b) Make the SQL service account a local admin on both nodes and move the files to the root of D.

Like I said, the installation failed for me when I tried to do this right from the installer, so I recommend using the data drive for tempdb and then moving them after if you want.

9- At this point you can finish going through the installer and finish the installation for sqlfcinode1.

10- Once installation completed on this node, I moved on and ran the installer from node 2.

11- In this case we select the option of adding a node to an existing Failover cluster instance. For node 2 there are no differences from a regular cluster install.


Once node 2 has been installed we’re ALMOST done. This is what it looks like with a SQL name of SQLFCI on Failover Cluster Manager:


Section D: SQL Cluster Name Connectivity

The final step is to make sure connectivity works and we have an Internal Load Balancer setup to be the SQL cluster name endpoint.

Because of the way Azure networking is done (no Gratuitous ARP), the ILB is required, otherwise clients will not be able to connect through the SQL cluster name after a failover.


To create the Internal Load Balancer, we can follow the instructions Microsoft has for creating an ILB for an Availability Groups Listener on this documentation page. To adapt to our use case, simply replace the Listener information with the information of the SQL cluster name (in our case the IP for SQLFCI is

Here are the steps for the creation of the ILB:

1- Create the ILB resource.

We’re obviously placing the ILB on the same Virtual Network and Subnet. Also, we’re creating it with the same IP we used for the SQL Cluster name ( and we are setting the IP assignment to be STATIC.


2- Adding a backend pool to the ILB:

Here we make sure to add the Availability Set and the two VMs in our cluster.


3- Adding the health probe to the ILB (note this is NOT the SQL port, it’s a generic unused port number). In this case, we just use port 59999:

This health probe is used by the ILB to determine if a machine that is part of the backend pool is not healthy any more.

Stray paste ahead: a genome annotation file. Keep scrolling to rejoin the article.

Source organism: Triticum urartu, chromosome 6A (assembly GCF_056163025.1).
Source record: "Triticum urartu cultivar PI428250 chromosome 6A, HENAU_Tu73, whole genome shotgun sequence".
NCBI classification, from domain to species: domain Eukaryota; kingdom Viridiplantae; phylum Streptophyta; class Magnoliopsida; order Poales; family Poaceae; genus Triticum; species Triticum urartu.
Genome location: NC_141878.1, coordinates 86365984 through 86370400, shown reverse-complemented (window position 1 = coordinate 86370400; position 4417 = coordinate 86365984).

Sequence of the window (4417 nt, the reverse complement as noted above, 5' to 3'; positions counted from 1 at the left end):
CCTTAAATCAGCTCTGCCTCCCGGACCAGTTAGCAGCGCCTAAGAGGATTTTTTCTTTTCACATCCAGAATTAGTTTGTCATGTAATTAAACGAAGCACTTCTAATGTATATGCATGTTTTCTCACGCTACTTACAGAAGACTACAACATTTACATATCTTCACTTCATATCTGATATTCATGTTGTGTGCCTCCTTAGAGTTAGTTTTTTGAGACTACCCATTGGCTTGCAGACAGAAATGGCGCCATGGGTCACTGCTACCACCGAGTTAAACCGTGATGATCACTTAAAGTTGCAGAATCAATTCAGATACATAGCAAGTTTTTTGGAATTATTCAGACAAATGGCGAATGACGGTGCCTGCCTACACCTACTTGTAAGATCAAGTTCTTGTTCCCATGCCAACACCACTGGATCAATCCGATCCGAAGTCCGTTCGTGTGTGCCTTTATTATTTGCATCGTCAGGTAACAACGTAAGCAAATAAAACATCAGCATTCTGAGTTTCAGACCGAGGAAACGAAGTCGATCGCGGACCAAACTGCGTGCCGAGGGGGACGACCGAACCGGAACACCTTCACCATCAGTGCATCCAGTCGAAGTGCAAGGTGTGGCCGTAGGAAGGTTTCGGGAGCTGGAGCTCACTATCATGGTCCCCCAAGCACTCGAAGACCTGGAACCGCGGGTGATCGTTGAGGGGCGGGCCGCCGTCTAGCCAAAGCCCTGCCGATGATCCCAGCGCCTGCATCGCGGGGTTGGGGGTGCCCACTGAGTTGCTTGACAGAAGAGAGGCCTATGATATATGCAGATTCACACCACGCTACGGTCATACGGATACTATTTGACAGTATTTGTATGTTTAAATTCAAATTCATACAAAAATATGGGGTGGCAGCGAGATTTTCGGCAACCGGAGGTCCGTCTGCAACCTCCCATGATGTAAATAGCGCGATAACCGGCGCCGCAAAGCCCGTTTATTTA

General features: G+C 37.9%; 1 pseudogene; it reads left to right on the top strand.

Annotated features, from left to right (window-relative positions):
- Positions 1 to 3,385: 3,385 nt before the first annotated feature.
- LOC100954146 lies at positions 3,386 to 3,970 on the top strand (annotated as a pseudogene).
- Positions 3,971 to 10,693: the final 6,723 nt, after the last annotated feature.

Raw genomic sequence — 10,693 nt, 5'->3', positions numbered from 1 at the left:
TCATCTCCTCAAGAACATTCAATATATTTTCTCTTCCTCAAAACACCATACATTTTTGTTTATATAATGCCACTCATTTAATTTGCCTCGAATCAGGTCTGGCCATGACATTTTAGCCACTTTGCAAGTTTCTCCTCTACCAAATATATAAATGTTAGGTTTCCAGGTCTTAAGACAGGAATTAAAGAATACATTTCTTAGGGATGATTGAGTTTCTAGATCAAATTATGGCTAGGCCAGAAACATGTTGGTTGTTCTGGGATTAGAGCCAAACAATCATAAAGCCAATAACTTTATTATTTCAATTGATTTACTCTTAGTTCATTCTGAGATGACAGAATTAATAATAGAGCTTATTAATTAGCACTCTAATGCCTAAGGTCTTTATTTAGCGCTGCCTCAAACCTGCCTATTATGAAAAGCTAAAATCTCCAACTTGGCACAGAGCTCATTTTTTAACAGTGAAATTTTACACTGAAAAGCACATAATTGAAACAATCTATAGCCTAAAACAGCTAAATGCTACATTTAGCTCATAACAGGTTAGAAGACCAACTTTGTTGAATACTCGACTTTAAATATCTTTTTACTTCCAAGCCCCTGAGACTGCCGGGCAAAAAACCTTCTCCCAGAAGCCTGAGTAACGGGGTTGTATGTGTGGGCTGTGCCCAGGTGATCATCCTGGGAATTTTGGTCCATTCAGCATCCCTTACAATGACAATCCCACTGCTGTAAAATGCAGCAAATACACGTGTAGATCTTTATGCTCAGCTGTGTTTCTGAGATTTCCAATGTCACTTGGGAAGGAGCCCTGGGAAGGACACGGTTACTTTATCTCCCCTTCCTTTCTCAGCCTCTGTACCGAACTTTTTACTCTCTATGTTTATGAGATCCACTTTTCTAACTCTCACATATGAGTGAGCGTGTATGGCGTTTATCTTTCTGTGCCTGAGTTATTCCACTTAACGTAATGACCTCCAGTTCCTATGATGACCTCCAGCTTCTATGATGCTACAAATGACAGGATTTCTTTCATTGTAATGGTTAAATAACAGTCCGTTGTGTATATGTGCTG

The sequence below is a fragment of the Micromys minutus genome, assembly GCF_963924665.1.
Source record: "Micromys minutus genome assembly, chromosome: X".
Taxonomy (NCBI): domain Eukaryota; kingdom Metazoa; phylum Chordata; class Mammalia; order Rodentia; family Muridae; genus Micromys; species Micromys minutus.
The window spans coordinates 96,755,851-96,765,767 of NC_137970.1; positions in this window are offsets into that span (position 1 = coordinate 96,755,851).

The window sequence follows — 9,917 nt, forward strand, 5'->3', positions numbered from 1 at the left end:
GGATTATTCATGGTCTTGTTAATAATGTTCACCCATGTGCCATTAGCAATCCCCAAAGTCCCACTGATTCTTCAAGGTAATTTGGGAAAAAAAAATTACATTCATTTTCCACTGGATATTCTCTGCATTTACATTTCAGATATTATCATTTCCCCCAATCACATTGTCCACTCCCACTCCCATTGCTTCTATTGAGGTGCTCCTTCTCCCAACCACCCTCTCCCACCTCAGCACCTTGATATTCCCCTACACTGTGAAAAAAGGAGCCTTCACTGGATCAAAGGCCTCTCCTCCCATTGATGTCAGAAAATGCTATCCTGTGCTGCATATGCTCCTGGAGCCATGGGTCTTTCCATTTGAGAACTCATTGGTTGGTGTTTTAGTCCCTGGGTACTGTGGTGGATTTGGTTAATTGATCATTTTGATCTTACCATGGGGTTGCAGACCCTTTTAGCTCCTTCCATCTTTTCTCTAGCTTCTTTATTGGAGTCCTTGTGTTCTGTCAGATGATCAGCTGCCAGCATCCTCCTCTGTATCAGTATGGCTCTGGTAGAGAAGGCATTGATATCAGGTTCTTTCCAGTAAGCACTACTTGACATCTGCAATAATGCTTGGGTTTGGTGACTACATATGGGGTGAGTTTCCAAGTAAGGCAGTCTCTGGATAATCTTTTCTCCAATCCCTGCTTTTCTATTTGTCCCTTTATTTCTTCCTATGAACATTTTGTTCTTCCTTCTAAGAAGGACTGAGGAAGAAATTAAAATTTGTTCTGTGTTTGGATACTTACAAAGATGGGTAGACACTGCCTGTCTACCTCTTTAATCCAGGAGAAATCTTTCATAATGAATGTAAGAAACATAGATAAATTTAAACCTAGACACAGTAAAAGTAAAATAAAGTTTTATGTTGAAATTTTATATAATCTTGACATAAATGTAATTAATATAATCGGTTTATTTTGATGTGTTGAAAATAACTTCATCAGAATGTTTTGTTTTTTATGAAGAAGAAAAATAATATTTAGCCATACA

4- Then add a Load Balancing Rule to the ILB (note this one IS the SQL port). Make sure you enable direct server return:

The ILB rule ties the ILB IP, the backend pool and the health probe together. Direct server return also allows the servers to continue working directly with the client once the ILB has done the job of doing the routing.

5- At this point, we need to run one final piece of PowerShell to configure the cluster to use the load balancer IP address.


$ClusterNetworkName = "Cluster Network 1"
$IPResourceName = "SQL IP Address 1 (sqlfci)" # the IP Address resource name, you can get it from Cluster Manager
$ILBIP = "" # the IP Address of the Internal Load Balancer (ILB). This is the static IP address for the load balancer you configured in the Azure portal.
Import-Module FailoverClusters
Get-ClusterResource $IPResourceName | Set-ClusterParameter -Multiple @{"Address"="$ILBIP";"ProbePort"="59999";"SubnetMask"="";"Network"="$ClusterNetworkName";"EnableDhcp"=0}


6- After running this command, we get this message:

WARNING: The properties were stored, but not all changes will take effect until SQL IP Address 1 (sqlfci) is taken offline and then online again.

So on Failover Cluster Manager, take the IP resource down and back up. This will also cause your SQL Server to go down because of the dependency, you can bring it back up as well.


7- There’s one more security layer that needs to be opened and that is the Windows Firewall on each node of the cluster. We need to open access to TCP 1433 (SQL Server) and TCP 59999 (the load balancer probe). If these are not opened, you will run into a ‘Network Path Not Found’ error when trying to connect from other machines on the same Virtual Network other than the active node.